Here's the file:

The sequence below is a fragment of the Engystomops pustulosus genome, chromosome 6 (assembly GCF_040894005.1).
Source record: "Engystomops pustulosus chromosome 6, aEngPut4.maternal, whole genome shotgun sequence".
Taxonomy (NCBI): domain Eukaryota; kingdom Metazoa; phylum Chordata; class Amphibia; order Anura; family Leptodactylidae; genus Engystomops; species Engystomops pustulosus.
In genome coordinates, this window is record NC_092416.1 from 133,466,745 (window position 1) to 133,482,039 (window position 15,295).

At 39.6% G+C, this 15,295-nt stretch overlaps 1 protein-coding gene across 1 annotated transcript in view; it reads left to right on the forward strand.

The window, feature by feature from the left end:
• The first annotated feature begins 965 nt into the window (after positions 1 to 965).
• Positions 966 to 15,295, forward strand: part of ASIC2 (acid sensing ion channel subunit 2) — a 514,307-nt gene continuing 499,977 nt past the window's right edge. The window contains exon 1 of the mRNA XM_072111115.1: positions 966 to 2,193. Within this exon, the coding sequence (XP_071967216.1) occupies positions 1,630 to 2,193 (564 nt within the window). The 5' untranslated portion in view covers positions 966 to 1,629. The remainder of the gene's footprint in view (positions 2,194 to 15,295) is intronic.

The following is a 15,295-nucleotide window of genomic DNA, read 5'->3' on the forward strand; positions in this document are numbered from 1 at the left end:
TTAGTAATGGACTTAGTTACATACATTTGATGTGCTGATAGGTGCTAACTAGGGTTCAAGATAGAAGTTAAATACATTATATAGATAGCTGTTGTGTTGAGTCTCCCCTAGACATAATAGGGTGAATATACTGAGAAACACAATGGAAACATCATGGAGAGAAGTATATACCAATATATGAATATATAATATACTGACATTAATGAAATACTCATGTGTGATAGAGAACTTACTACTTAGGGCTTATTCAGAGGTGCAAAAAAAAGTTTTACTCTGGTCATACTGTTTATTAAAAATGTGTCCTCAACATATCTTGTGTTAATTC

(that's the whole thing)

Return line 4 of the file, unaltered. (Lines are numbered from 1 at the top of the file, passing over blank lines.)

In genome coordinates, this window is record NC_092416.1 from 133,466,745 (window position 1) to 133,482,039 (window position 15,295).